For the half-year to 31 December 2014, the IPKat's regular team is supplemented by contributions from guest bloggers Rebecca Gulbul, Lucas Michels and Marie-Andrée Weiss.

Regular round-ups of the previous week's blogposts are kindly compiled by Alberto Bellan.

Thursday, 18 May 2006

SMELLS AND SOUNDS


The IPKat smells a rat

A Lithuanian company has applied to register the smell of freshly baked pizza as a trade mark according to the Washington Post.

"Opinion polls show that many consumers in Lithuania identify the pleasure of eating pizza with our trade mark," said Mindaugas Gumauskas, marketing director of the Cilija company. "This makes us believe that the scent of freshly baked pizza is a subject to our copyright."

The IPKat isn’t impressed. He very much doubts that the smell of pizza could be adequately graphically represented. Even if it could, he doubts if the smell of pizza would be capable of distinguishing the goods of one undertaking from those of other undertakings.


Online music services sued

Billboard reports that a whole load of online music services including Apple and Napster are in trouble over copyright. Euro Tec Publishing, Bruce Caplin, Prestoons Music and related companies, independent music publishers, have filed the action in the District Court of Los Angeles. Customary licences are available so that publishers cannot refuse to license previously recorded and released songs, but it is argued that the online music services did not comply with the requisite formalities.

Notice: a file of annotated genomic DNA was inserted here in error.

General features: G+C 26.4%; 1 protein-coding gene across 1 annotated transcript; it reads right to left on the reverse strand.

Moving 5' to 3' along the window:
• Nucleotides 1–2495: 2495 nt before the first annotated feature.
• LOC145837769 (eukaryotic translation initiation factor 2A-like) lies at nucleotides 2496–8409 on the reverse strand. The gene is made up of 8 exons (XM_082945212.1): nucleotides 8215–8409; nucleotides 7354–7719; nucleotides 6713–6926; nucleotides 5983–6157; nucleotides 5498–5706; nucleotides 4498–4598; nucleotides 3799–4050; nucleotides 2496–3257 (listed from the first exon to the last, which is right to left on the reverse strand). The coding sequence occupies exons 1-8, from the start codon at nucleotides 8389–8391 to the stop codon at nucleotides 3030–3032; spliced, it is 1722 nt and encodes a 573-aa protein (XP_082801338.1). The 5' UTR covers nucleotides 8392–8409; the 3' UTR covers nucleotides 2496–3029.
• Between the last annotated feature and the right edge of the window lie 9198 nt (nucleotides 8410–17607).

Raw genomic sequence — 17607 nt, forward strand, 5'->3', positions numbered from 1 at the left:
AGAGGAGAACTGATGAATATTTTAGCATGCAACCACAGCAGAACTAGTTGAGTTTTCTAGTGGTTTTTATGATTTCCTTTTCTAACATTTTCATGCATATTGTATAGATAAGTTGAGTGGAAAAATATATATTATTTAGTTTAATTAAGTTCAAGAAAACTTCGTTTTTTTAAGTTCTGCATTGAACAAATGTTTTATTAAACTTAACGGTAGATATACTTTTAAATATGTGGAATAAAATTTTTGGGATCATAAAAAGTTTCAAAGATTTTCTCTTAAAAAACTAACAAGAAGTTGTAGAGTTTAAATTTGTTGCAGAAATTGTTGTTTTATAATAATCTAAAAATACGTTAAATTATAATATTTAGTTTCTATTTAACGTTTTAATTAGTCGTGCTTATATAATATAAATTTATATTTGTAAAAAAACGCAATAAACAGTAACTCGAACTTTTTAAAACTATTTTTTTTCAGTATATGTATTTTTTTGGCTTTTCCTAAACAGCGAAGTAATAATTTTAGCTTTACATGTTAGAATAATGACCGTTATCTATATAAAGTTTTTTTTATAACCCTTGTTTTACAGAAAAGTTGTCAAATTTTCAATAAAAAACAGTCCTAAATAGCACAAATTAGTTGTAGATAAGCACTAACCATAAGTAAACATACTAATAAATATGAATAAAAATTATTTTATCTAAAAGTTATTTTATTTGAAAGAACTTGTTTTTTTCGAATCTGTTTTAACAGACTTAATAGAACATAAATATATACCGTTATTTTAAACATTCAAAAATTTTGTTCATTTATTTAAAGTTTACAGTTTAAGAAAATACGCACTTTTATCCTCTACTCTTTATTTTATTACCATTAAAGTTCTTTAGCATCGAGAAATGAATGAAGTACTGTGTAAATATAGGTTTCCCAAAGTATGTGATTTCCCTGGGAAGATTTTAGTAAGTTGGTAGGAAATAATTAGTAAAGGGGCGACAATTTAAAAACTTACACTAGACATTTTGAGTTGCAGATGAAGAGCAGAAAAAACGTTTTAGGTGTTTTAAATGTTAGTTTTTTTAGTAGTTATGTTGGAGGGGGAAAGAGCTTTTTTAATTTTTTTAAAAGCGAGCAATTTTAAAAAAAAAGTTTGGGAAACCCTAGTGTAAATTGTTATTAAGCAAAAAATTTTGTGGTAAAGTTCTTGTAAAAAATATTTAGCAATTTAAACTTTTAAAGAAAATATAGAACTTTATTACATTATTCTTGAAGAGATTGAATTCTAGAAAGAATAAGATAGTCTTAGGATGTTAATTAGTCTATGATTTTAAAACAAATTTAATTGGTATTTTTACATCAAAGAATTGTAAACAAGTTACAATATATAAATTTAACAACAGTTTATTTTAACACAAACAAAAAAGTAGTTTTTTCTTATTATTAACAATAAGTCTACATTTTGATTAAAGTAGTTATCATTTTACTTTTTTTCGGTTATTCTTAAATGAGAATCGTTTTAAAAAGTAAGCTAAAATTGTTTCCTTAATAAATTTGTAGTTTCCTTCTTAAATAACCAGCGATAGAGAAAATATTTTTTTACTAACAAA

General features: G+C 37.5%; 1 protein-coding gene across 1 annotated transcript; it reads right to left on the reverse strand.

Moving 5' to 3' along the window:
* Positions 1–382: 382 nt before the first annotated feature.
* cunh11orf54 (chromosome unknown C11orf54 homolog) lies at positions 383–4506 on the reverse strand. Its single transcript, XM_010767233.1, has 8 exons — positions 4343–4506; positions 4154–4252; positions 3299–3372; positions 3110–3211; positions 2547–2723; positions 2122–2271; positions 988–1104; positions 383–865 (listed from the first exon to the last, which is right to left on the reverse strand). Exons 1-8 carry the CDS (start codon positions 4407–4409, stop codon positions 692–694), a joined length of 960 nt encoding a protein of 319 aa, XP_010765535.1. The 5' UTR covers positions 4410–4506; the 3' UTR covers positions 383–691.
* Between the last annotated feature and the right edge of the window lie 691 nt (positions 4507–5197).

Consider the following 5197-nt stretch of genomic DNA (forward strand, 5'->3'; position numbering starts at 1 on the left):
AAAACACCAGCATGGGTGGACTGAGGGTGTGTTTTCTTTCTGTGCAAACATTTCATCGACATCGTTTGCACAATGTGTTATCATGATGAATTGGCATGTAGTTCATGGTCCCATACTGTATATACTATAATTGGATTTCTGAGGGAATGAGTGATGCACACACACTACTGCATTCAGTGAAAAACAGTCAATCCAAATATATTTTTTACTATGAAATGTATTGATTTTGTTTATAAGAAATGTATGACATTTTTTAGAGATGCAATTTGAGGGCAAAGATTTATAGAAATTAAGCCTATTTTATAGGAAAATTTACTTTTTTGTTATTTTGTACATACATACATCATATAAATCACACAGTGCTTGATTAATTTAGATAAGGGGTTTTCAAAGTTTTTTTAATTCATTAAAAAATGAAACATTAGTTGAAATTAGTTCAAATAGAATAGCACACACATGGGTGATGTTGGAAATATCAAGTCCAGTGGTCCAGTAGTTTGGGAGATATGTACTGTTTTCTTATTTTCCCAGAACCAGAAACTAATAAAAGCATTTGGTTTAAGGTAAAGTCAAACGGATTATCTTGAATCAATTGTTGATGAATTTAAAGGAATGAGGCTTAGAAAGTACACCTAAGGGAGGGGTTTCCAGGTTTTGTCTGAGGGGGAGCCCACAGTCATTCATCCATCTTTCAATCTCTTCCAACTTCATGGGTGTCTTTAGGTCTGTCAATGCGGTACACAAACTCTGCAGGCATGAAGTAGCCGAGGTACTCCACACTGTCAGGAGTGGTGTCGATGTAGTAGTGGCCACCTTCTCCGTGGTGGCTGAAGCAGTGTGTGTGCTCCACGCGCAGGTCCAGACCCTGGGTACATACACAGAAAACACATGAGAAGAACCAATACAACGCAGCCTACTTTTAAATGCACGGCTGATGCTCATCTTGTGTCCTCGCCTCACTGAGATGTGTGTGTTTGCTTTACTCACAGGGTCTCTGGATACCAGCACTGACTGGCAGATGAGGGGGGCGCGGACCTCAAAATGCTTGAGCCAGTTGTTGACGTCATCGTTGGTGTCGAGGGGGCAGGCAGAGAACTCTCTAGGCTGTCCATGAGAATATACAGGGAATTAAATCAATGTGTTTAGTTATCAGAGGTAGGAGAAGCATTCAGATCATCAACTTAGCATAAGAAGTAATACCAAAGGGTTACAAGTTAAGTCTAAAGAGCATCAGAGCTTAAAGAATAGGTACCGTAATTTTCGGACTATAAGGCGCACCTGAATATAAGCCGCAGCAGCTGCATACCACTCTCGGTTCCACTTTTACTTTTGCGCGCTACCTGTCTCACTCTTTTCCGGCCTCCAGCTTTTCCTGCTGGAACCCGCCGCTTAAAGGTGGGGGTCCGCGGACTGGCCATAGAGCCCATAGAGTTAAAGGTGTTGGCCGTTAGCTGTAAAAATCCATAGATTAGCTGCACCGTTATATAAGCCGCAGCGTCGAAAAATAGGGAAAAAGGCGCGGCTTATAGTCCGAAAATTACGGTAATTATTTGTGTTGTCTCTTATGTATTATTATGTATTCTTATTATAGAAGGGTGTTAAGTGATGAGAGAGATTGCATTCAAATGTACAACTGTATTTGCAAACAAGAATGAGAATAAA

The IPKat reckons that while this is serious, it doesn’t threaten the basic workings of the online music services.

2 comments:

Not my real name said...

In Australia, scent protection is guaranteed by law, in that smells are part of the definition of 'signs' and signs are what can be trade marked.

What I find incredible is that if the smell of pizza could be proven as being used as a badge of origin, as it were, then there is nothing stopping the company you describe obtaining TM protection.

The recent strawberry case also comes to mind. How can you possibly stop other people using the smell of pizza?

In Australia, you may very well be able to!

Anonymous said...

If someone succesfully trademarks the smell of freshly baked pizza, would that prohibit anyone else baking pizzas for sale within "nose-shot" of consumers?

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